When having communication issues, Airmen should first turn to the Virtual Enterprise Service Desk, or vESD, available on all computer desktops. The system reduces downtime with many common communication issues, including software installation or reloads, troubleshooting hardware and email issues and more. The vESD will perform a health check on your operating system, or submit trouble tickets for follow-up service if the program can't resolve the issue.

"We want to help people in a timely manner, but now there is a process that involves making requests for most fixes which used to be immediate for us," said Telishevsky. Trying to resolve the issue at the earliest level keeps the CFP open for bigger-ticket items that could take more manpower, she added.

The Plans and Implementation section is a unit's liaison to receive any equipment, approvals and repairs that are needed to perform communication duties.

"We connect the dots between the different agencies," said Master Sgt. Tia White, noncommissioned officer in charge of plans and programs. "We are the ones that take in all the requests for needs and find a way to make it happen."

In the event of a downed wire, the need for a new laptop or when new programs are needed to perform the mission, a specific justification and mission-impact statement must be routed through Plans and Implementations before approval and funds will be given, per the life cycle management program.

White joked that "you can talk about us, but you can't talk without us," meaning that everything a person receives that deals with communication runs through her office. Approvals take time, and if one piece of the puzzle does not fit correctly, then they have to start looking for the right piece all over again.

The Infrastructure section installs, configures and maintains any of the communication cabling that runs between computers and walls, as well as building to building.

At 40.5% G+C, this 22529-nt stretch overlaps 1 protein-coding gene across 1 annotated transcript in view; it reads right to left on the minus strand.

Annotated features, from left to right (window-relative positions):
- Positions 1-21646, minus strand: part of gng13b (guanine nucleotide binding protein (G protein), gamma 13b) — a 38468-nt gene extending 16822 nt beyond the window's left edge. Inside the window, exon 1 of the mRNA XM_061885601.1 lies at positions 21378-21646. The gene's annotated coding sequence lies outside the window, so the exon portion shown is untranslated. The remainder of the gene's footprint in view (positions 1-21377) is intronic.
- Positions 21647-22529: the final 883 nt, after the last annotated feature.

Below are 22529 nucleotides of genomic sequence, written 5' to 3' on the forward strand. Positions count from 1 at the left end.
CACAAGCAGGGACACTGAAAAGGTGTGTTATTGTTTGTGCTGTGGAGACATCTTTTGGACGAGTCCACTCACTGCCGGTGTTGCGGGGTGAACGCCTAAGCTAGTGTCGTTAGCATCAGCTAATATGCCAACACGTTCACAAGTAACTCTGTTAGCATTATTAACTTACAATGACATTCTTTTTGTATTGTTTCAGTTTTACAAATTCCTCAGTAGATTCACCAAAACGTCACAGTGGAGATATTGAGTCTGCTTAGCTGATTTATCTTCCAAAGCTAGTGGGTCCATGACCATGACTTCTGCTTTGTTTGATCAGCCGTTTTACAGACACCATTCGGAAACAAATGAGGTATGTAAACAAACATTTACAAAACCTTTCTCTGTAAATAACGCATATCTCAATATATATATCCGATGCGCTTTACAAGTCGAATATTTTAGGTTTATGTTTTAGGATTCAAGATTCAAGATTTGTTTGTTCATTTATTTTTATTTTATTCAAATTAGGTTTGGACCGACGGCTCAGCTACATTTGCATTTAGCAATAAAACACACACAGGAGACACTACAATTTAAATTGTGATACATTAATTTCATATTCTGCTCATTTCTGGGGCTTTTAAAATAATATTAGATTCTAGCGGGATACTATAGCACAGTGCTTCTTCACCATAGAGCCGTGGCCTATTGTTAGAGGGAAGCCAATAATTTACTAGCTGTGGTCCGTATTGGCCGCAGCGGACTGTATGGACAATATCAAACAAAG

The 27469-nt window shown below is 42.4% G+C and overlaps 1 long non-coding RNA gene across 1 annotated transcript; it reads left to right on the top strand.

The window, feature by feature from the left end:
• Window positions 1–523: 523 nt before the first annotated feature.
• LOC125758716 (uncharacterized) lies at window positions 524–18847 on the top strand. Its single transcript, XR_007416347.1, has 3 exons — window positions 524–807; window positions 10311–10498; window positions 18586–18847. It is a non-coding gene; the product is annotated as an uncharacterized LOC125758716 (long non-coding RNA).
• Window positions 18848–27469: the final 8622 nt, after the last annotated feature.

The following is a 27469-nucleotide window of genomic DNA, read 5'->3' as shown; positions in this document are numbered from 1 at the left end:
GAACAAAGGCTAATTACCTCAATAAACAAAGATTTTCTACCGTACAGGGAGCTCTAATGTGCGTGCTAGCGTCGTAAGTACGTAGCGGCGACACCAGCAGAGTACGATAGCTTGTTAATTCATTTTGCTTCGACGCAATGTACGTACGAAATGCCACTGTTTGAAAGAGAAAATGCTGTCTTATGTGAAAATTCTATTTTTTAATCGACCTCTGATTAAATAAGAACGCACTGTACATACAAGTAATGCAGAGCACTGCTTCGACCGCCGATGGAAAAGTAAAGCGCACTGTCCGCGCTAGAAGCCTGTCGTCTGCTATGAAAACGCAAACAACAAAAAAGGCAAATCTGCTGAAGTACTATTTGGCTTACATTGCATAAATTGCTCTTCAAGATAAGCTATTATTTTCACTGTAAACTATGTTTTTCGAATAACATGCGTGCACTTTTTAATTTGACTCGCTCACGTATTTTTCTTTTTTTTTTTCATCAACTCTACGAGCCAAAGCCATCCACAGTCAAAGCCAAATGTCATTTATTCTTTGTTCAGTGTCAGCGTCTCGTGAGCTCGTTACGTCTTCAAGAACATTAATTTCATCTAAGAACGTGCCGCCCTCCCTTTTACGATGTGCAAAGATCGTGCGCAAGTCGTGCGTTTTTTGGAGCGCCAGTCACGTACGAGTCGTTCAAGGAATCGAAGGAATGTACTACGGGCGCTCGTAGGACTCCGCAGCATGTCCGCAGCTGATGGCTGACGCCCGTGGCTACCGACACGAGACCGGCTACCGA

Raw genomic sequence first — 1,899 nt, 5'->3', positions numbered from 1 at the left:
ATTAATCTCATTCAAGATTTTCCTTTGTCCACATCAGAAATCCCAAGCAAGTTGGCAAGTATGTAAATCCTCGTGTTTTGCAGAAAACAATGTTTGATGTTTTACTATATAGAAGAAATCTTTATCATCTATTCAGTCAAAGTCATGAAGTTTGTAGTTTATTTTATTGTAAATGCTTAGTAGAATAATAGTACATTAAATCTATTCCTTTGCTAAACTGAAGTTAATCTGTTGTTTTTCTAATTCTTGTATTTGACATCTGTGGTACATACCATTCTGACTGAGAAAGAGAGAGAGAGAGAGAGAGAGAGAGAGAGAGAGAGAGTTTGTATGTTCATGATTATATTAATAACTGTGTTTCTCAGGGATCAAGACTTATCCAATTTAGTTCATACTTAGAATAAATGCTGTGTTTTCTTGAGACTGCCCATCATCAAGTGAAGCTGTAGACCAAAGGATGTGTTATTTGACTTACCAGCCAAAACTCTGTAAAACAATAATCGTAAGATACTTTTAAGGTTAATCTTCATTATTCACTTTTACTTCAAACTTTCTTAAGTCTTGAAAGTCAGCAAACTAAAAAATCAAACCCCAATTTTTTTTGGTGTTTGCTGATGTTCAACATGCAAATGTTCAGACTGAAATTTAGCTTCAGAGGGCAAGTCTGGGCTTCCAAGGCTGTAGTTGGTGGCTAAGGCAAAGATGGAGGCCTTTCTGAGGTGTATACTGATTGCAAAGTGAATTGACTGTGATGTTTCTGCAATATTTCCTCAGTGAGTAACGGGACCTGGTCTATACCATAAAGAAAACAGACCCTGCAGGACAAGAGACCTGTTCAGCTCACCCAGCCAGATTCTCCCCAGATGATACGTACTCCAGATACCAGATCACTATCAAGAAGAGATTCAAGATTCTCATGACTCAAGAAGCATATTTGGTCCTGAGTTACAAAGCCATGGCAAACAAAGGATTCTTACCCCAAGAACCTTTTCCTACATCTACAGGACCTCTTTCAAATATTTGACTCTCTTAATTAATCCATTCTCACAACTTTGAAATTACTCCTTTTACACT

"There are two main types of communication positions," said Technical Sgt. Timothy Dohack, noncommissioned officer in charge infrastructure and cyber transport. "There are the hardware/ physical guys, like me, and then there are the software / virtual guys."

Since there are so many different responsibilities within the communications flight most people believe we all have the same knowledge, said Dohack.  However, "I can't do the things that a sergeant in the CFP can do," he said. "I can try to help but I can't always take care of it."

The fourth section in the flight, Information Assurance, protects systems and information against tampering, misappropriation, misuse or unauthorized access. The four pillars of information assurance are: communication security, emission security, computer security and remanence security.

"It is incredibly impressive to see how professional and dedicated the people of the 131st Communications Flight support the mission at Whiteman (Air Force Base), Jefferson Barracks, Lambert Field, Cannon Range, and State Headquarters," said Capt. Christopher Harris, 131st Communications Flight commander. Harris took charge of the unit as its full-time leader in September, and was previously a drill-status guardsman commanding the 131st Maintenance Operations Flight at Whiteman.

"In my short time with the Comm Flight, no matter the request, no matter the customer, I am very proud to serve with the men and women of the 131st Communications Flight and how they handle an astounding workload, in an outstanding, professional manner," he added.